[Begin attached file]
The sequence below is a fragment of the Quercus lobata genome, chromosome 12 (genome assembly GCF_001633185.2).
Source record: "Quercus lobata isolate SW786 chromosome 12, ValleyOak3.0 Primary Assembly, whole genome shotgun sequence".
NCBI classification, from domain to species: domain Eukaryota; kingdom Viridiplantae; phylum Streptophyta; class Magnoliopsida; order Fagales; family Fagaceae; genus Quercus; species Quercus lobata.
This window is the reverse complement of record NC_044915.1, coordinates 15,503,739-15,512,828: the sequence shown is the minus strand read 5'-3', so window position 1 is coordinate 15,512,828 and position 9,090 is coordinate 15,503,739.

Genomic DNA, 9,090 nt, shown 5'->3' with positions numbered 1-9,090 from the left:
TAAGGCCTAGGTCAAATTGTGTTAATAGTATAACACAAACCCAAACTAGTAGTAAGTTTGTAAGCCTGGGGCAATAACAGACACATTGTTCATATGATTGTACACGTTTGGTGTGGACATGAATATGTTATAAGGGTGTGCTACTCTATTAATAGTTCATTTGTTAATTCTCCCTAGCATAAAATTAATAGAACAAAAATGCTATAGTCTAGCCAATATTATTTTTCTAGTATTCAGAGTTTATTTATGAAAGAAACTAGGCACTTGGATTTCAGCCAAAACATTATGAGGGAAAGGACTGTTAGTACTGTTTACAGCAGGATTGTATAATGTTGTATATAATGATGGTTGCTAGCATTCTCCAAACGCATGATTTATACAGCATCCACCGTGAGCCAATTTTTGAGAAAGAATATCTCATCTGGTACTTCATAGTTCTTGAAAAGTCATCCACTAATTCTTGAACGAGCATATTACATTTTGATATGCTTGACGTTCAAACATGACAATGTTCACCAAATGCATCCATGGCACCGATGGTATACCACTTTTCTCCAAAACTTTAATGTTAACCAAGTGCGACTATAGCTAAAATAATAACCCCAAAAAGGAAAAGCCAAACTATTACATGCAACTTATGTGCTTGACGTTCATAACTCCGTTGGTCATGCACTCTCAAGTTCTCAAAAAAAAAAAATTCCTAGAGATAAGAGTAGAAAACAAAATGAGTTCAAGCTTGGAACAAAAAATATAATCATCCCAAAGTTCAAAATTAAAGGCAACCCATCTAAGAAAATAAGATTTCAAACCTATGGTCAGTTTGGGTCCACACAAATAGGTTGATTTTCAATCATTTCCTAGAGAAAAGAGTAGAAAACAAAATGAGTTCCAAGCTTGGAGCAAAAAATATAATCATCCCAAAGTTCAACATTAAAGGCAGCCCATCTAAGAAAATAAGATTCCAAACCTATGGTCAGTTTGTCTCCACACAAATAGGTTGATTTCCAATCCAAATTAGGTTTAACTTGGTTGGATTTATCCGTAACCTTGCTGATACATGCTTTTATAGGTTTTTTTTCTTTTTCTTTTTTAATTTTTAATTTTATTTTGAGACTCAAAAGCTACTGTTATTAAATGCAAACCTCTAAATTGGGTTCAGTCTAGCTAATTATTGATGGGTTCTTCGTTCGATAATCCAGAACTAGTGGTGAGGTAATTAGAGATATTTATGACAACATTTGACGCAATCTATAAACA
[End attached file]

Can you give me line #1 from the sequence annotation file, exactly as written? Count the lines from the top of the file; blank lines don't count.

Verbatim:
The sequence below is a fragment of the Quercus lobata genome, chromosome 12 (genome assembly GCF_001633185.2).